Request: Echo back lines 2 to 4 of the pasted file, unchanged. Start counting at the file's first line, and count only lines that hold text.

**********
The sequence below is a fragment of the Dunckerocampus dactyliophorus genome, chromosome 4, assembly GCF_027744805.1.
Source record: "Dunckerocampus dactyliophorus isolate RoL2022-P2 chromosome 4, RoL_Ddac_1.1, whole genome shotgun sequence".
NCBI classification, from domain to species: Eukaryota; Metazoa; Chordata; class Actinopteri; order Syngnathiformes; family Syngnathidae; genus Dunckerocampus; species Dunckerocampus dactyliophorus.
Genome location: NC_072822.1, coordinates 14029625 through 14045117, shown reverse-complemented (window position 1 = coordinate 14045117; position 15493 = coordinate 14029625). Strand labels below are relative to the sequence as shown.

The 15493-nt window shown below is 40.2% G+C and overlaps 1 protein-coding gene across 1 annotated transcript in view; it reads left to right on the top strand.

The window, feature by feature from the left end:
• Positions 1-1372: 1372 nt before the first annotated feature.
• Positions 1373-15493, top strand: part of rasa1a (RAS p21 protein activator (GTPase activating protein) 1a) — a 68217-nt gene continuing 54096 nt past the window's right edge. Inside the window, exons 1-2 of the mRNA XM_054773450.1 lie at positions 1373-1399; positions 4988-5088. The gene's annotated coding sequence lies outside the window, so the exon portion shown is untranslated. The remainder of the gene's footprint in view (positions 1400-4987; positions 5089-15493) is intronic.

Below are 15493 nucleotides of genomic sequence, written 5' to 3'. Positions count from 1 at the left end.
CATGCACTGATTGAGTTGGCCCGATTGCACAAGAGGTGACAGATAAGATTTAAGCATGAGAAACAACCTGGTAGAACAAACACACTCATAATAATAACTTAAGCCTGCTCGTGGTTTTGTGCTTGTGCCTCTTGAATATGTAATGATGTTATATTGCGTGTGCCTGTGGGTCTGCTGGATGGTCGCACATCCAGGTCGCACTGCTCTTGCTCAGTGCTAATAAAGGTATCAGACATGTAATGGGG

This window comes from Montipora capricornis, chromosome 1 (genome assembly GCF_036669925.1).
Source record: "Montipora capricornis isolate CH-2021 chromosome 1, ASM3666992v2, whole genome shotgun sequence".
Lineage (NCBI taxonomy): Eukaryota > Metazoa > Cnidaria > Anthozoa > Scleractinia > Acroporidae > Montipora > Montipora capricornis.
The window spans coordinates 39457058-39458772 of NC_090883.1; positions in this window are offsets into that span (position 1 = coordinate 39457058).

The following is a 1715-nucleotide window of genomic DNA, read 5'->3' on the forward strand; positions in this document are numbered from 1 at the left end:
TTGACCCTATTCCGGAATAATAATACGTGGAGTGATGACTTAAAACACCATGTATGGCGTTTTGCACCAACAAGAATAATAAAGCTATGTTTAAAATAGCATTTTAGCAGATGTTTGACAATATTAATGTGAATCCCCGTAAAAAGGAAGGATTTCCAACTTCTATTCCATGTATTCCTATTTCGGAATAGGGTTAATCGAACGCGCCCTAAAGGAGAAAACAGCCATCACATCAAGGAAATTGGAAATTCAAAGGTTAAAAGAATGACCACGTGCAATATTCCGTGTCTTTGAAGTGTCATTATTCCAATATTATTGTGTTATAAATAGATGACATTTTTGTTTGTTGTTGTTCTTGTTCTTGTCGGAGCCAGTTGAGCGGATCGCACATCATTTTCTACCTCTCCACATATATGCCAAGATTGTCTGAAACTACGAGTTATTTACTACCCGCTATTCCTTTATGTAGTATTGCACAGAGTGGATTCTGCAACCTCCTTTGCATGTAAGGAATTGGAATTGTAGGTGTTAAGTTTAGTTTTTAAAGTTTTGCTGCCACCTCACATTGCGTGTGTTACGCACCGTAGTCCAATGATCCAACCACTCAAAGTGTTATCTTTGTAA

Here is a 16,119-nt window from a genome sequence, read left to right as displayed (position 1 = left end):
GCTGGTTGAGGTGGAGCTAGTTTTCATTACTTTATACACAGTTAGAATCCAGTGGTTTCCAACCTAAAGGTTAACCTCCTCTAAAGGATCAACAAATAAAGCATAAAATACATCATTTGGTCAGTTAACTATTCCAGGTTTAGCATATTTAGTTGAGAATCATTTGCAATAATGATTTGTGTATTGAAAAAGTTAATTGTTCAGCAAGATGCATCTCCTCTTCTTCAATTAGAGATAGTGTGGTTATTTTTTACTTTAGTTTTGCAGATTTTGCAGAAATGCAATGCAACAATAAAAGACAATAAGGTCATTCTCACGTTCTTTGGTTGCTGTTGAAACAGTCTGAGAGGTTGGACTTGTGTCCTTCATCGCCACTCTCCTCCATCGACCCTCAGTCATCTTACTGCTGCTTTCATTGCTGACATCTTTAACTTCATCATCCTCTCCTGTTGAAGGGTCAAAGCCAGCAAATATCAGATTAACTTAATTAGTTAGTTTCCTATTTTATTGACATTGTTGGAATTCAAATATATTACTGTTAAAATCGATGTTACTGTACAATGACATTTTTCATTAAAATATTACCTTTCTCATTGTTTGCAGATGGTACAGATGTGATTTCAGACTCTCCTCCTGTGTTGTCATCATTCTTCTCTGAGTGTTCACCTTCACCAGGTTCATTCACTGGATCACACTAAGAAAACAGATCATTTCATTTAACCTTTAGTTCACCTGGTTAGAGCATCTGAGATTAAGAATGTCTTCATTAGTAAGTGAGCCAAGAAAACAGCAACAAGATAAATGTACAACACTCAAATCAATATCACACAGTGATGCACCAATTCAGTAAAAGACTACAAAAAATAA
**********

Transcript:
Source record: "Dunckerocampus dactyliophorus isolate RoL2022-P2 chromosome 4, RoL_Ddac_1.1, whole genome shotgun sequence".
NCBI classification, from domain to species: Eukaryota; Metazoa; Chordata; class Actinopteri; order Syngnathiformes; family Syngnathidae; genus Dunckerocampus; species Dunckerocampus dactyliophorus.
Genome location: NC_072822.1, coordinates 14029625 through 14045117, shown reverse-complemented (window position 1 = coordinate 14045117; position 15493 = coordinate 14029625). Strand labels below are relative to the sequence as shown.